Gort

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Gort
Gort Inse Guaire
Town
Bridge Street, Gort
Bridge Street, Gort
Gort is located in Ireland
Gort
Gort
Location in Ireland
Coordinates: 53°03′58″N 8°48′42″W / 53.0660°N 8.8118°W / 53.0660; -8.8118Coordinates: 53°03′58″N 8°48′42″W / 53.0660°N 8.8118°W / 53.0660; -8.8118
Country Ireland
Province Connacht
County County Galway
Elevation 43 m (141 ft)
Population (2006)[1]
 • Total 2,734
Irish Grid Reference M451019
Dialing code 091

Gort (pronounced /ˈɡɒɹt/; Irish: Gort Inse Guaire or An Gort) is a town in south County Galway in the west of Ireland. An Gort is the official Irish name for the town, as defined by the Placenames Commission. In spoken Irish, however, the town is known by its traditional name Gort Inse Guaire. It lies just north of the border with County Clare on the main N18 Galway–Limerick road. Gort is situated in the territory of Uí Fiachrach Aidhne also known as Maigh Aidhne ("the plain of Aidhne"), which is coextensive with the diocese of Kilmacduagh / Cill Mhic Dhuach.

Newtown Castle, west of Gort.

History[edit]

Gort takes its name, Gort Inse Guaire, from gort (a meadow), "inse" (island) and Guaire Guaire Aidne mac Colmáin, the sixth century King of Connacht and patron of St. Colman MacDuagh. During the Middle Ages the chiefs of Cenél Áeda na hEchtge, the O'Shaughnessys (Ó Seachnasaigh, a clan descended from Guaire Aidhneach) had their principal stronghold in Gort, on a site which later became a cavalry barracks. At the end of the seventeenth century the O'Shaughnessy lands were confiscated and granted to Sir Thomas Prendergast, 1st Baronet, whose grandson was John Prendergast Smyth, 1st Viscount Gort. In 1831, the town had a population of 3,627 and 563 houses. The Great Hunger of the mid-1840s devastated the population.

A number of historic sites around Gort are included in the Sites and Monuments Record. Kilmacduagh monastery and round tower are situated approximately 3 km (1.9 mi) west of Gort. Rahaly Castle lies approximately 4.8 km (3 mi) east of Gort.

Transport[edit]

Gort railway station opened on 15 September 1869 and was closed for goods traffic on 3 November 1975 and for passenger traffic on 5 April 1976.[7] it was reopened in 2010 as part of the Western Railway Corridor project.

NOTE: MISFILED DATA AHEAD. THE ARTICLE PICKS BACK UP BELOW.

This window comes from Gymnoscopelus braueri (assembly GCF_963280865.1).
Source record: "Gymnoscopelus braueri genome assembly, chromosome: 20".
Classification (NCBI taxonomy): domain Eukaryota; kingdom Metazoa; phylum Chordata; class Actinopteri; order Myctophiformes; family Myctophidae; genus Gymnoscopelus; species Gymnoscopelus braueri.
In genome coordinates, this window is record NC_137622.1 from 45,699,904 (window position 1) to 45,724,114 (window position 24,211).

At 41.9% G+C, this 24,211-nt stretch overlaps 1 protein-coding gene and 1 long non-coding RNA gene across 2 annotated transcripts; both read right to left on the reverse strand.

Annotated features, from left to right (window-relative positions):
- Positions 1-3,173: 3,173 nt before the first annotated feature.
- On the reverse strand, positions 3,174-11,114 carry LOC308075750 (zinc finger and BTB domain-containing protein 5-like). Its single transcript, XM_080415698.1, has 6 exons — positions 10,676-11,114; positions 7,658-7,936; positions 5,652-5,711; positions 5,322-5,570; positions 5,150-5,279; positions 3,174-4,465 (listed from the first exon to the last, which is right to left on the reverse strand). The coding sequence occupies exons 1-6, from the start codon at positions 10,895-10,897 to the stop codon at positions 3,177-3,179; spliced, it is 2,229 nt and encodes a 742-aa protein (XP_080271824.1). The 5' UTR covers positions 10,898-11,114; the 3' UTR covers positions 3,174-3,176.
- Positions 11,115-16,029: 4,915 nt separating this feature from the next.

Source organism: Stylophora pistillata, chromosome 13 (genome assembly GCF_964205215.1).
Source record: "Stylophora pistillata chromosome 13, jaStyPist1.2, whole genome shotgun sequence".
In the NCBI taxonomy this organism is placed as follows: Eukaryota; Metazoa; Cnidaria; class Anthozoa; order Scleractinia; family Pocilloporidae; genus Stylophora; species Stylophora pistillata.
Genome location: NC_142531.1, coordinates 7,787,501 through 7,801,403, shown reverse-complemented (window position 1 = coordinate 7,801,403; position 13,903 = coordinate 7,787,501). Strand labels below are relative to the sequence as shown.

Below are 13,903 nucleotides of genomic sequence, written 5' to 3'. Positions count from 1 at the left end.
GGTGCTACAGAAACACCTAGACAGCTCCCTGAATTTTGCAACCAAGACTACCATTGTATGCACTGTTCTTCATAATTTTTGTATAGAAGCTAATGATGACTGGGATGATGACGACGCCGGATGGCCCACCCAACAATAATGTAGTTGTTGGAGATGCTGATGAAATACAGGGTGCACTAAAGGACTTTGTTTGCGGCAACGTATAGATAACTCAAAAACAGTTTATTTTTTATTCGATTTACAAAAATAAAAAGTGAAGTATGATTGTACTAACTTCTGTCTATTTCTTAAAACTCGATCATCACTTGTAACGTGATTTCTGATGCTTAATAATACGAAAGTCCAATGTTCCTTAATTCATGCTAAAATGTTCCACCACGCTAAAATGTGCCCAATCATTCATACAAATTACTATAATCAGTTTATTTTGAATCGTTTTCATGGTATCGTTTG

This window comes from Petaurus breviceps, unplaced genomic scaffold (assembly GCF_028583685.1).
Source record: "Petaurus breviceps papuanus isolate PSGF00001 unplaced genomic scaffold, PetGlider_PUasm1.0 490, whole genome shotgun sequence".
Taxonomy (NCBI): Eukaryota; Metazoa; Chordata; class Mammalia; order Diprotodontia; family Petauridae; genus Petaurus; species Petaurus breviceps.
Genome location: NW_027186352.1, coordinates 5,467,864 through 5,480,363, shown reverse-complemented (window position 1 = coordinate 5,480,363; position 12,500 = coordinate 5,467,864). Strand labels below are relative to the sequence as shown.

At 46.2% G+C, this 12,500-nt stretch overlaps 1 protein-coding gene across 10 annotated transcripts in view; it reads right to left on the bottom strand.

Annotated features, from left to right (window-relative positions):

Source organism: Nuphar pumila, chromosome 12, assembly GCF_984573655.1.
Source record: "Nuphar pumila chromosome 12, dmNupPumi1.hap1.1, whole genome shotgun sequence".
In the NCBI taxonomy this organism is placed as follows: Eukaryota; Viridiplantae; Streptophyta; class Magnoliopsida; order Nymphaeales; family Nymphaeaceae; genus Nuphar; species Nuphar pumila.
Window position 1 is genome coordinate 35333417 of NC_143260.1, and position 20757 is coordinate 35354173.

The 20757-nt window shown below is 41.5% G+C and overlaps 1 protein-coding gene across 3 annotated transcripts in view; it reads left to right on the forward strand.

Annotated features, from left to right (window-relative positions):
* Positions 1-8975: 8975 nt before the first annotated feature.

The M18 Motorway bypass of the town has been completed since the 12th of November 2010.

People[edit]

The poet William Butler Yeats renovated an old tower house near the village (Thoor Ballylee) and took up residence there. He was also a frequent visitor to the home of Lady Gregory at nearby Coole Park. Coole Park is located just off the Galway Road, just 1 km from the town of Gort. Thomas Laughnan, recipient of the Victoria Cross, was born in Gort.

Demographics[edit]

Some 40% of the residents of Gort are non-Irish, according to the 2006 Census, a massive majority of these being Brazilians. These people originally came to work in the meat processing plants in Gort where the pay is generally much higher than in similar plants in Brazil. According to Claire Healy "a large community of Brazilians now live, work and attend school in Gort, gradually altering the appearance and the character of the town".[8] The Roman Catholic Church caters to the Brazilian community with a mass in Portuguese every Saturday held in Gort Catholic Church.

Gort Community School[edit]

The school was founded in 1995 and serves a large area of south Co. Galway. The current student population is over 750. The current Principal is Mr. Dennis Corry and the Vice-Principal Ms. Amy Talbot.[9] The school campus contains the main school building, a GAA pitch, rugby union pitch, football pitch, canteen and the Noone Building which holds the Oratory, dressing rooms, music room and the career guidance office. The school has many sports teams including Hurling, Rugby, Soccer, Basketball, Athletics, Golf and an Equestrian team. Gort's only national title ever won by the school, was during the 2007/2008 season of first year boy's basketball national championships.[citation needed]

See also[edit]

References[edit]

  1. ^ "Census 2006 – Volume 1 – Population Classified by Area" (PDF). Central Statistics Office Census 2006 Reports. Central Statistics Office Ireland. April 2007. Retrieved 2011-05-16. 
  2. ^ Census for post 1821 figures.
  3. ^ http://www.histpop.org
  4. ^ Northern Ireland Statistics and Research Agency - Census Home Page
  5. ^ Lee, JJ (1981). "On the accuracy of the Pre-famine Irish censuses". In Goldstrom, J. M.; Clarkson, L. A. Irish Population, Economy, and Society: Essays in Honour of the Late K. H. Connell. Oxford, England: Clarendon Press. 
  6. ^ Mokyr, Joel; O Grada, Cormac (November 1984). "New Developments in Irish Population History, 1700-1850". The Economic History Review 37 (4): 473–488. doi:10.1111/j.1468-0289.1984.tb00344.x. 
  7. ^ "Gort station" (PDF). Railscot - Irish Railways. Retrieved 2007-10-15. 
  8. ^ Carnaval do Galway: The Brazilian Community in Gort, 1999-2006 — Claire Healy, in "Irish Migration Studies in Latin America" 4:3 July 2006 (www.irlandeses.org), accessed 14 August 2007
  9. ^ Staff Lists « Gort Community School

External links[edit]